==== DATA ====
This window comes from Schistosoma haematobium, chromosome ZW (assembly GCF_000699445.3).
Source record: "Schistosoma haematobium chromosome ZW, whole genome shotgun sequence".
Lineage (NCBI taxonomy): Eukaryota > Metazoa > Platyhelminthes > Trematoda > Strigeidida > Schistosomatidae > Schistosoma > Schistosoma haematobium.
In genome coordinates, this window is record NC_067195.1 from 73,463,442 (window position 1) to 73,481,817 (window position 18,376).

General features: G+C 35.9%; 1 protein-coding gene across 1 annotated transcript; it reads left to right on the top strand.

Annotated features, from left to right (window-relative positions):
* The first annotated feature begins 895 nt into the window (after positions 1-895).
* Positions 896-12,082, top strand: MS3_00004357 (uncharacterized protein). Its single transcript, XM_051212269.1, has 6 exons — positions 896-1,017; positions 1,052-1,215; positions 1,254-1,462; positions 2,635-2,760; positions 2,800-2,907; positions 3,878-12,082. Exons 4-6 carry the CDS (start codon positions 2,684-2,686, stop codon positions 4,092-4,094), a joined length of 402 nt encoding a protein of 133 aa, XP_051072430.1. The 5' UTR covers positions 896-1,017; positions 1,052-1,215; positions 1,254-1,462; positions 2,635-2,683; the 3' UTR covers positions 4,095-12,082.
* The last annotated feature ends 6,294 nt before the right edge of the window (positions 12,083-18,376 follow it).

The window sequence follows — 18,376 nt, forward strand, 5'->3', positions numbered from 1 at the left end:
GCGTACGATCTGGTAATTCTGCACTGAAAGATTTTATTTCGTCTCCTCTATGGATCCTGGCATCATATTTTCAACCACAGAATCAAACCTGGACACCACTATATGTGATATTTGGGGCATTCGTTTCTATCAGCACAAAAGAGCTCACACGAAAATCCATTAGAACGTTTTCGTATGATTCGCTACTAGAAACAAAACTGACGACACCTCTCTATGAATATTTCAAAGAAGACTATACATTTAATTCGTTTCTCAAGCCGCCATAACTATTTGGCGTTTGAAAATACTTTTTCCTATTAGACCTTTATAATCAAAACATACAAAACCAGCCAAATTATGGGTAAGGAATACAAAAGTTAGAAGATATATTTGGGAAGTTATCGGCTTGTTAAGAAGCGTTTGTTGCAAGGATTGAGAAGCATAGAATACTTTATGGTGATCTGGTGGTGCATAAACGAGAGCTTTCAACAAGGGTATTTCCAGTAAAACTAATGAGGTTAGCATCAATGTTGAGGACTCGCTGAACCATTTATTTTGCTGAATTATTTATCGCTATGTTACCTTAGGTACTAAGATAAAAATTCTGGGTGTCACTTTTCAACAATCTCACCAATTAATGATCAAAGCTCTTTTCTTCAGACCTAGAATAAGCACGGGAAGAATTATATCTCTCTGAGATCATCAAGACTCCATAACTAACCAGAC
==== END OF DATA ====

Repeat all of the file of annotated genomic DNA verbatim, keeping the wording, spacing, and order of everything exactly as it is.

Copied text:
This window comes from Schistosoma haematobium, chromosome ZW (assembly GCF_000699445.3).
Source record: "Schistosoma haematobium chromosome ZW, whole genome shotgun sequence".
Lineage (NCBI taxonomy): Eukaryota > Metazoa > Platyhelminthes > Trematoda > Strigeidida > Schistosomatidae > Schistosoma > Schistosoma haematobium.
In genome coordinates, this window is record NC_067195.1 from 73,463,442 (window position 1) to 73,481,817 (window position 18,376).

General features: G+C 35.9%; 1 protein-coding gene across 1 annotated transcript; it reads left to right on the top strand.

Annotated features, from left to right (window-relative positions):
* The first annotated feature begins 895 nt into the window (after positions 1-895).
* Positions 896-12,082, top strand: MS3_00004357 (uncharacterized protein). Its single transcript, XM_051212269.1, has 6 exons — positions 896-1,017; positions 1,052-1,215; positions 1,254-1,462; positions 2,635-2,760; positions 2,800-2,907; positions 3,878-12,082. Exons 4-6 carry the CDS (start codon positions 2,684-2,686, stop codon positions 4,092-4,094), a joined length of 402 nt encoding a protein of 133 aa, XP_051072430.1. The 5' UTR covers positions 896-1,017; positions 1,052-1,215; positions 1,254-1,462; positions 2,635-2,683; the 3' UTR covers positions 4,095-12,082.
* The last annotated feature ends 6,294 nt before the right edge of the window (positions 12,083-18,376 follow it).

The window sequence follows — 18,376 nt, forward strand, 5'->3', positions numbered from 1 at the left end:
GCGTACGATCTGGTAATTCTGCACTGAAAGATTTTATTTCGTCTCCTCTATGGATCCTGGCATCATATTTTCAACCACAGAATCAAACCTGGACACCACTATATGTGATATTTGGGGCATTCGTTTCTATCAGCACAAAAGAGCTCACACGAAAATCCATTAGAACGTTTTCGTATGATTCGCTACTAGAAACAAAACTGACGACACCTCTCTATGAATATTTCAAAGAAGACTATACATTTAATTCGTTTCTCAAGCCGCCATAACTATTTGGCGTTTGAAAATACTTTTTCCTATTAGACCTTTATAATCAAAACATACAAAACCAGCCAAATTATGGGTAAGGAATACAAAAGTTAGAAGATATATTTGGGAAGTTATCGGCTTGTTAAGAAGCGTTTGTTGCAAGGATTGAGAAGCATAGAATACTTTATGGTGATCTGGTGGTGCATAAACGAGAGCTTTCAACAAGGGTATTTCCAGTAAAACTAATGAGGTTAGCATCAATGTTGAGGACTCGCTGAACCATTTATTTTGCTGAATTATTTATCGCTATGTTACCTTAGGTACTAAGATAAAAATTCTGGGTGTCACTTTTCAACAATCTCACCAATTAATGATCAAAGCTCTTTTCTTCAGACCTAGAATAAGCACGGGAAGAATTATATCTCTCTGAGATCATCAAGACTCCATAACTAACCAGAC